“This heightens concerns that the conditions in which individuals are deprived of their liberty by armed groups may amount to ill-treatment and that they may be subjected to torture, including sexual and gender-based violence,” emphasizes the report.
The report also raises concerns regarding the abusive treatment of detainees and other human rights violations in Crimea.** The report describes cases of the authorities in Crimea extracting confessions through torture and ill-treatment; subjecting certain individuals to imposed psychiatric internment, and interfering in the professional activities of defence lawyers.
Across Ukraine, there is a low level of trust in the judiciary, mostly resulting from frequent abuses of due process, including undue delays and interference with the judicial process. While the trial of five ‘Berkut’ servicemen accused of killing 48 protestors on 20 February 2014 at Maidan in Kyiv is ongoing, the UN Human Rights Office remains concerned that senior level officials have not been held accountable. Almost three years since the 2 May 2014 violence in Odesa, those responsible for the deaths of 48 people have yet to be brought to justice.
While welcoming the Government’s efforts to improve access to social and economic rights across Ukraine, including for internally displaced persons, the report recalls that at least 160,000 pensioners residing in the territory controlled by armed groups have been deprived of their pensions since November 2014. The report urges the Government to ensure that everyone has access to their social entitlements, including by de-linking access to pensions from IDP registration.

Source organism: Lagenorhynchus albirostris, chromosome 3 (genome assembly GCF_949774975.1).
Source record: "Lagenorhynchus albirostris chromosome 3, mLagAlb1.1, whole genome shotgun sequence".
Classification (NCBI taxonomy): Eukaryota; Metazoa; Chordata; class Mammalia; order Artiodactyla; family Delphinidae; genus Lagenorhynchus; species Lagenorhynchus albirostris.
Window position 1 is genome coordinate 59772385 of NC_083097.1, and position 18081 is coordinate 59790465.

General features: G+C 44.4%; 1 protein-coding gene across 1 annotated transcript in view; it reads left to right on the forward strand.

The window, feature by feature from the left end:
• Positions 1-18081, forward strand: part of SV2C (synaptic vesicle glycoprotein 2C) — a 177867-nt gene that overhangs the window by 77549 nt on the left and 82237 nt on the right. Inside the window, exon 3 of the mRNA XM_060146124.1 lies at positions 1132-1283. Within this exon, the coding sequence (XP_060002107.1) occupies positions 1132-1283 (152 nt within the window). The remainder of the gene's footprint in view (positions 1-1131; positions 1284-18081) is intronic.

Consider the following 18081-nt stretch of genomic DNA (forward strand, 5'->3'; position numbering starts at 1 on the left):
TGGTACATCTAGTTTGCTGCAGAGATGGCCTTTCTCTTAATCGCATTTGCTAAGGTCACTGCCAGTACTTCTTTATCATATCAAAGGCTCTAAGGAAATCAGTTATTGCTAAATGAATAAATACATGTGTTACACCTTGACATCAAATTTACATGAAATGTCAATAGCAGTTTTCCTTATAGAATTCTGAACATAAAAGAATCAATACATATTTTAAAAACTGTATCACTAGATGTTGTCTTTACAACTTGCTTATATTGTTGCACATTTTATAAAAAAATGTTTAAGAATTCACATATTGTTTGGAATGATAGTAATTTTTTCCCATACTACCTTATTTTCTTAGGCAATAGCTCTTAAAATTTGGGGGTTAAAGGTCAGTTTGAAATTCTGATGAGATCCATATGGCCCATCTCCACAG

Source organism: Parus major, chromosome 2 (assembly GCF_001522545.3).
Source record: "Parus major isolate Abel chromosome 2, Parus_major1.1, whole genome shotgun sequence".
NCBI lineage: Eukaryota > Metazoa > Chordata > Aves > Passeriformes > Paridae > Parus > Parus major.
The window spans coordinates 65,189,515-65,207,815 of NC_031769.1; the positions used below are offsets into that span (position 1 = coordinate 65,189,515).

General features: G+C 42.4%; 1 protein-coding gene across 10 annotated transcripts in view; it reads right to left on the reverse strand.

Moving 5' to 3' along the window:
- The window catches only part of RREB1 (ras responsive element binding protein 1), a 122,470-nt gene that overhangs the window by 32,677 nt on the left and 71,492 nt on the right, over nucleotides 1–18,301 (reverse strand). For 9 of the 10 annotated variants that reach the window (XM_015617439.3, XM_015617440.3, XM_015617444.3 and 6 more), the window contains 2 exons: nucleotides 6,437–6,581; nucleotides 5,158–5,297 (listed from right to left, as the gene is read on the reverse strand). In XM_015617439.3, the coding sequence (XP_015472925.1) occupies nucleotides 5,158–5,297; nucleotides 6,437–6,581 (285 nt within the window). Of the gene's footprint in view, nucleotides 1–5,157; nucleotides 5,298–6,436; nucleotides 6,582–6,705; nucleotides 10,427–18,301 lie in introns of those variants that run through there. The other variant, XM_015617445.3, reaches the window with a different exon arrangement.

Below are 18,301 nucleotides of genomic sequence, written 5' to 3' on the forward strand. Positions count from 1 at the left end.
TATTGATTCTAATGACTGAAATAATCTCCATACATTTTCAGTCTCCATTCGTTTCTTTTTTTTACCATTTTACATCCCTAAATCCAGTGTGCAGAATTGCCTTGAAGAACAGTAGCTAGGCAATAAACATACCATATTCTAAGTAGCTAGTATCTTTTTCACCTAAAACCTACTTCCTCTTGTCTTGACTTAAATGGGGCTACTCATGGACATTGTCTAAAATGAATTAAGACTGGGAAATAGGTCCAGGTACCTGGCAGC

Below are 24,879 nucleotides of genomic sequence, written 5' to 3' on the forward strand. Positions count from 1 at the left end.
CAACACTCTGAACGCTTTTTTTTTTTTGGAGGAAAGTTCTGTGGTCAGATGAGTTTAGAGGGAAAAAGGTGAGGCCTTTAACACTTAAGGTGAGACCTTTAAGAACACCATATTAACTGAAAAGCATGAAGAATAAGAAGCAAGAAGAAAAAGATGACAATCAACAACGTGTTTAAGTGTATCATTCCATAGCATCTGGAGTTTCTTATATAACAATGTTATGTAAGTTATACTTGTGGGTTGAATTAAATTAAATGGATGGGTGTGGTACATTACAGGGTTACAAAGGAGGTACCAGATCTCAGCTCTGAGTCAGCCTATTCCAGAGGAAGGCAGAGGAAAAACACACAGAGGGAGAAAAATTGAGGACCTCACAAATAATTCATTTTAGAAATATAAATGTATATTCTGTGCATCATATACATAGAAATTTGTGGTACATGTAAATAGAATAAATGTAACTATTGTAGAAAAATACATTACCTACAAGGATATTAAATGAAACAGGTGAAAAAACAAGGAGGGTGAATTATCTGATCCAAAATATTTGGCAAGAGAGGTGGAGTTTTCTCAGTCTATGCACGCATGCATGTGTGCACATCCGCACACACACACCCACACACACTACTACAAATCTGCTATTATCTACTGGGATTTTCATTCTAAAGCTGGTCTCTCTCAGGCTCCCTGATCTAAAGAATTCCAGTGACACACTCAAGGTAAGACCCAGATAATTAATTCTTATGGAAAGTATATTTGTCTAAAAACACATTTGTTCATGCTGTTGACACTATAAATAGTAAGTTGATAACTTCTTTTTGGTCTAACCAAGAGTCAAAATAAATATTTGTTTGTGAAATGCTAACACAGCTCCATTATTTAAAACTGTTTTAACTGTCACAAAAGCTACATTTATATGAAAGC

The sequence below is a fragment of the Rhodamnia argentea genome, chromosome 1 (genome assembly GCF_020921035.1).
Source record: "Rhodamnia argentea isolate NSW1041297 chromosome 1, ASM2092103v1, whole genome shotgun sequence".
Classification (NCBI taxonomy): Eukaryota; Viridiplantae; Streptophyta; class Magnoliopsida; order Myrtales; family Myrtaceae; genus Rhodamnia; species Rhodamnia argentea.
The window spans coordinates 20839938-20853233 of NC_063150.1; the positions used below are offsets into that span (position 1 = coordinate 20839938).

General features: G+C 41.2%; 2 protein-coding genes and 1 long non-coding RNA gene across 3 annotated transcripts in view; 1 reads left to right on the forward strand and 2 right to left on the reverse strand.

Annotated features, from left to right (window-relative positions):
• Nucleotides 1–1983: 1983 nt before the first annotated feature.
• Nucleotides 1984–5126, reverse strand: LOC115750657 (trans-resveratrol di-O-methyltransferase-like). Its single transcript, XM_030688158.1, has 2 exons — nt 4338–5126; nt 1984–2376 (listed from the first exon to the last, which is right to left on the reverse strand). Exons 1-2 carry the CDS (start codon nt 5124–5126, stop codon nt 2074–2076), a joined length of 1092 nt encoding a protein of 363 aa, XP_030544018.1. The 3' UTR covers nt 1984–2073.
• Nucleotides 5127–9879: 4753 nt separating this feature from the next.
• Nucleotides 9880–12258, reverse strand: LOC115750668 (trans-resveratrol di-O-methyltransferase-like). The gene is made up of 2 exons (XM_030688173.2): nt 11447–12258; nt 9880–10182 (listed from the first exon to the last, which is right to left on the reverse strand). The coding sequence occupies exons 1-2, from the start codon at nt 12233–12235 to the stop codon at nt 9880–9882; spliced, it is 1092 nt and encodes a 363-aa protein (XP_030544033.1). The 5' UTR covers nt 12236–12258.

While welcoming attempts by the Government to improve access to information, the UN Human Rights Monitoring Mission has observed that freedom of opinion and expression on both sides of the contact line are restricted and politically charged. The report highlights instances where journalists and bloggers have been detained and expelled by armed groups, and attempts by Government and paramilitary groups to curb rhetoric perceived as being anti-Ukrainian and pro-Russian online, on television and in printed media across Ukraine.
The report also tracks the progress of the reform process and makes recommendations for human rights related legislative developments. In particular, it welcomes and calls for the effective implementation of the Plan of Action, defining State policy towards citizens living in territory controlled by armed groups. The UN Human Rights Office believes this can become a means of fostering peace-building efforts and reconciliation.
* With an additional 298 passengers killed as a result of the MH-17 plane crash.
** On 19 December 2016, the United Nations General Assembly adopted resolution 71/205 on the “situation of human rights in the Autonomous Republic of Crimea and the city of Sevastopol”, recalling General Assembly resolution 68/262 on the “Territorial integrity of Ukraine” of 27 March 2014.